Tanzanian authorities have seized as many as 1,041 elephant tusks on the island of Zanzibar, in the largest ivory haul in a year, reports say.
The International Fund for Animal Welfare (IFAW) said the ivory shipment originated in Dar-es-Salaam and was destined for Malaysia. The tusks were hidden among tins of anchovies, with the smell intended to disguise the presence of the ivory, the organization said in its Web site.
“At a certain point you stop saying these seizures are alarming or surprising and accept them as a grim and inevitable reminder that we are losing the war against wildlife trafficking,” said James Isiche, IFAW East Africa Director.
IFAW said according to a recent investigation of ivory sales in Guanghzou, China, the estimated value of ivory was $750 per kilogram. Assuming an average weight of five kilograms per tusk this seizure represents an estimated value of almost US$4-million.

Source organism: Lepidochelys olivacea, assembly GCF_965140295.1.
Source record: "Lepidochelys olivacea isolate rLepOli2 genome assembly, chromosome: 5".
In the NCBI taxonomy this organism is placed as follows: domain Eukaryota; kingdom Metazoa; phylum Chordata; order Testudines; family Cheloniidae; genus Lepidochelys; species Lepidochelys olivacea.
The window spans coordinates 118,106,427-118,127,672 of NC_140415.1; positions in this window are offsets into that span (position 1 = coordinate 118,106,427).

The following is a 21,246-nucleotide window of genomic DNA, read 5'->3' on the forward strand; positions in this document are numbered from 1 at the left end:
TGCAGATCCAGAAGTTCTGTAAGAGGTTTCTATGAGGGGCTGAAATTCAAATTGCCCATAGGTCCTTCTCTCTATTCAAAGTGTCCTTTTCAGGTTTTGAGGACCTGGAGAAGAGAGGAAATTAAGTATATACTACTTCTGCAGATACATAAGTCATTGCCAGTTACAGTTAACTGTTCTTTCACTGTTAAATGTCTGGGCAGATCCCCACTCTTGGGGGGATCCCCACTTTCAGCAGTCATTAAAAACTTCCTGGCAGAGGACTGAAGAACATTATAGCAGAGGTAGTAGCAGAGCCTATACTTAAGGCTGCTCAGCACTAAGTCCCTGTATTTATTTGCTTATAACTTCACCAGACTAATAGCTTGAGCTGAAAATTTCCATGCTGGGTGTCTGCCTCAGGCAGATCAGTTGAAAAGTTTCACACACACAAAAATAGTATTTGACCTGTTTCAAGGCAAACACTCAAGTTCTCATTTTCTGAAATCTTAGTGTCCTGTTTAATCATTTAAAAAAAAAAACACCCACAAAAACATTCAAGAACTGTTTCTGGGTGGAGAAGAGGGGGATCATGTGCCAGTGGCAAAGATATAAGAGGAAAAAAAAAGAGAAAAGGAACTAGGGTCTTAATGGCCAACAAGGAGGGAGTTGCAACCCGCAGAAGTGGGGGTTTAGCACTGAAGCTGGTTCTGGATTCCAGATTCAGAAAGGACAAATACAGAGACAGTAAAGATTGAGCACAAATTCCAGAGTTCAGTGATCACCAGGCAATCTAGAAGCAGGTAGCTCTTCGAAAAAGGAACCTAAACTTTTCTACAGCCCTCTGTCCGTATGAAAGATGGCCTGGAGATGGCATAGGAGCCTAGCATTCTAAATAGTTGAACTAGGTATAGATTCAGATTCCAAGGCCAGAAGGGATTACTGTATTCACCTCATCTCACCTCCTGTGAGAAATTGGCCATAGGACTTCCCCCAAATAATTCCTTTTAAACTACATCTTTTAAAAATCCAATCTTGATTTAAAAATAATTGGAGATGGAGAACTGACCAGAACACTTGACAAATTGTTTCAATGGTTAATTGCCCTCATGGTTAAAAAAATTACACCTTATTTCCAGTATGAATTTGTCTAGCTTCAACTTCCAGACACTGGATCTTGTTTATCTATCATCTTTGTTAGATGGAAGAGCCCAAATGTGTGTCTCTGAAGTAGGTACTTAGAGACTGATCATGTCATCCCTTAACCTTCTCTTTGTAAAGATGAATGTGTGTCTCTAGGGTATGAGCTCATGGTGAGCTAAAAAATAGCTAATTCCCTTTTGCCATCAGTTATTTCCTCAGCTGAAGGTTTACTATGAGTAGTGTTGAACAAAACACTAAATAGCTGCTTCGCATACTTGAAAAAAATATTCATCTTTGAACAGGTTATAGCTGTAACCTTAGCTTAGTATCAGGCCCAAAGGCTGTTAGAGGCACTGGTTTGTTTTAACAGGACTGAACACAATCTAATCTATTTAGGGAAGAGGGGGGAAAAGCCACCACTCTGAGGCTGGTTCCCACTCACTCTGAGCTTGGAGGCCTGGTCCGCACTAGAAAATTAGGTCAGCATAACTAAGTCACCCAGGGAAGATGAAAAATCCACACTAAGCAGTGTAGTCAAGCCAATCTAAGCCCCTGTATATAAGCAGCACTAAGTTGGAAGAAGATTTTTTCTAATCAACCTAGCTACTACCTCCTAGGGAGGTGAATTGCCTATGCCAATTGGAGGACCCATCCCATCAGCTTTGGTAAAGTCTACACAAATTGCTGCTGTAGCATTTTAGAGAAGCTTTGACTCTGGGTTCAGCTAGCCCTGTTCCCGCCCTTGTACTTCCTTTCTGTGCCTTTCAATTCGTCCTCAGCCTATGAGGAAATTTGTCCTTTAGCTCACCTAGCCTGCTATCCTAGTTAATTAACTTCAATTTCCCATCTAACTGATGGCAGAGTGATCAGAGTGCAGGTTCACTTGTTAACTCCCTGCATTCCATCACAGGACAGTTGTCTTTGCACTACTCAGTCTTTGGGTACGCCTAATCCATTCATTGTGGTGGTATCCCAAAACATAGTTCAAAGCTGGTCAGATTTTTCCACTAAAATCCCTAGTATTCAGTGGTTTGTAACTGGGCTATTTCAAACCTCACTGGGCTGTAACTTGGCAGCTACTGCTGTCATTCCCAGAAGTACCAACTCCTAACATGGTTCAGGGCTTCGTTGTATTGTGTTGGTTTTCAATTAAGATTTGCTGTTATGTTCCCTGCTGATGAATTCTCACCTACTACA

However, IFAW says the impact of large-scale elephant slaughter on African elephant populations is of more importance than the value of the latest ivory haul.
“While we gather to discuss combating the ivory trade elephants continue to be killed for their ivory, IFAW’s Wildlife Trade Program Director Kelvin Alie said at a gathering of 27 wildlife law enforcement officials from 11 Southern African countries in Gaborone, Botswana.
IFAW says thousands of ivory tusks have already been seized in 2011. Some of the larger seizures include an April 1st seizure when Thai officials discovered 247 tusks hidden in a shipment from Kenya.
Two weeks later, Vietnamese officials seized 122 elephant tusks and, a day after, Chinese officials uncovered 707 elephant tusks during a routine inspection.
In early May, Kenyan authorities uncovered 84 elephant tusks at Nairobi airport.
“We need a global outcry to spur investment in creating the necessary wildlife law enforcement capacity to take on the international criminal syndicates who benefit from these massacres,” said Isiche.
“What elephant range states now need is the commitment of the international community to financially support these highly skilled and motivated trainees to be able to meet the task of protecting elephants and stop the legal trade in ivory which facilitates poaching and illegal trade,” Alie added.